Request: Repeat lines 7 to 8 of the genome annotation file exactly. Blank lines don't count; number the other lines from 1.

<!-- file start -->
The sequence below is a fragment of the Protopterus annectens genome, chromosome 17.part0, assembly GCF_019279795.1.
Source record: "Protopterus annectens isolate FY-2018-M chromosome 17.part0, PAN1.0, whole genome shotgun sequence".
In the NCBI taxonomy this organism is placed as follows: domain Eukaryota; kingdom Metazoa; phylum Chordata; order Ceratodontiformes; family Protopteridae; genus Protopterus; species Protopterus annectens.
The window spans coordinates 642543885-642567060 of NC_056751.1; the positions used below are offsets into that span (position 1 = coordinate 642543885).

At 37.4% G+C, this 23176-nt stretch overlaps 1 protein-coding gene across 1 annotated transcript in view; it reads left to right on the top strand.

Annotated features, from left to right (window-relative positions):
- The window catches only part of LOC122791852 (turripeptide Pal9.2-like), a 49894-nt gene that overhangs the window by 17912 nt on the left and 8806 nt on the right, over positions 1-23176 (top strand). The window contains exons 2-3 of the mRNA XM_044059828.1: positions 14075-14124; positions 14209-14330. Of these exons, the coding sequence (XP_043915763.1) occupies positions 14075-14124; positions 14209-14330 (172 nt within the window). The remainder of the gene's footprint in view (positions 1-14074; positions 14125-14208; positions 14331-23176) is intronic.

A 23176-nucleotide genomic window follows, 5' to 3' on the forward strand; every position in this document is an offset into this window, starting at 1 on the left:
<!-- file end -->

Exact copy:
- The window catches only part of LOC122791852 (turripeptide Pal9.2-like), a 49894-nt gene that overhangs the window by 17912 nt on the left and 8806 nt on the right, over positions 1-23176 (top strand). The window contains exons 2-3 of the mRNA XM_044059828.1: positions 14075-14124; positions 14209-14330. Of these exons, the coding sequence (XP_043915763.1) occupies positions 14075-14124; positions 14209-14330 (172 nt within the window). The remainder of the gene's footprint in view (positions 1-14074; positions 14125-14208; positions 14331-23176) is intronic.

A 23176-nucleotide genomic window follows, 5' to 3' on the forward strand; every position in this document is an offset into this window, starting at 1 on the left: